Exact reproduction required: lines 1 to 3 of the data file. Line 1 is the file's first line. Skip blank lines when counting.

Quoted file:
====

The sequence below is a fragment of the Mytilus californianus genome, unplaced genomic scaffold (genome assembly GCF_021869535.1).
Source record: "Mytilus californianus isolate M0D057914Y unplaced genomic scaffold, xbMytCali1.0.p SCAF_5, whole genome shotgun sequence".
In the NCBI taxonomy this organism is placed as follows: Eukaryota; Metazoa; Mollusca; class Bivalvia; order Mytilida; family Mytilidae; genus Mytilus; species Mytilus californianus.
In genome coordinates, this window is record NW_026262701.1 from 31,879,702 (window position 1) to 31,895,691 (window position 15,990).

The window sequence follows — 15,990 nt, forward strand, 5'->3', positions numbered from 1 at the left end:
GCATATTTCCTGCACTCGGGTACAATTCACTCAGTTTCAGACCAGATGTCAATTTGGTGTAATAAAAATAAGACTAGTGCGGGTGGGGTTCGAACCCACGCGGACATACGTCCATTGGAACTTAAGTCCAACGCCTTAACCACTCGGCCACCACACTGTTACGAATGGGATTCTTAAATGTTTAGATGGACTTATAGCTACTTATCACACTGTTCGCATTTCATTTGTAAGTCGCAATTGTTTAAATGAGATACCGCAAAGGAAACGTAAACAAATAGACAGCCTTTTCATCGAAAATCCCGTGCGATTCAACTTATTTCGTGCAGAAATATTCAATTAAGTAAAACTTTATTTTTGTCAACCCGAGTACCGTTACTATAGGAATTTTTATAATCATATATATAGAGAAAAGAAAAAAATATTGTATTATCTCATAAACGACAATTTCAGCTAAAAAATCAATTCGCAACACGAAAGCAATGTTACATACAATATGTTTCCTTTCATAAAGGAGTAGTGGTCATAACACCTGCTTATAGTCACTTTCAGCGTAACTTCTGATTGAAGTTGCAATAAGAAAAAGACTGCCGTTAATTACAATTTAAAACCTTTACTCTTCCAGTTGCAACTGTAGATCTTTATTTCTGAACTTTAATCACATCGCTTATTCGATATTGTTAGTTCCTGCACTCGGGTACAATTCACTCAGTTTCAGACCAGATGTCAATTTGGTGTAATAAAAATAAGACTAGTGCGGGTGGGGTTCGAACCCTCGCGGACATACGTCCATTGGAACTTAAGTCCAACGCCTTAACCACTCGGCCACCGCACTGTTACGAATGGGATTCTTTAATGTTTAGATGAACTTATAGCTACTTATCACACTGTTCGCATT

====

The sequence below is a fragment of the Mytilus californianus genome, unplaced genomic scaffold (genome assembly GCF_021869535.1).
Source record: "Mytilus californianus isolate M0D057914Y unplaced genomic scaffold, xbMytCali1.0.p SCAF_5, whole genome shotgun sequence".
In the NCBI taxonomy this organism is placed as follows: Eukaryota; Metazoa; Mollusca; class Bivalvia; order Mytilida; family Mytilidae; genus Mytilus; species Mytilus californianus.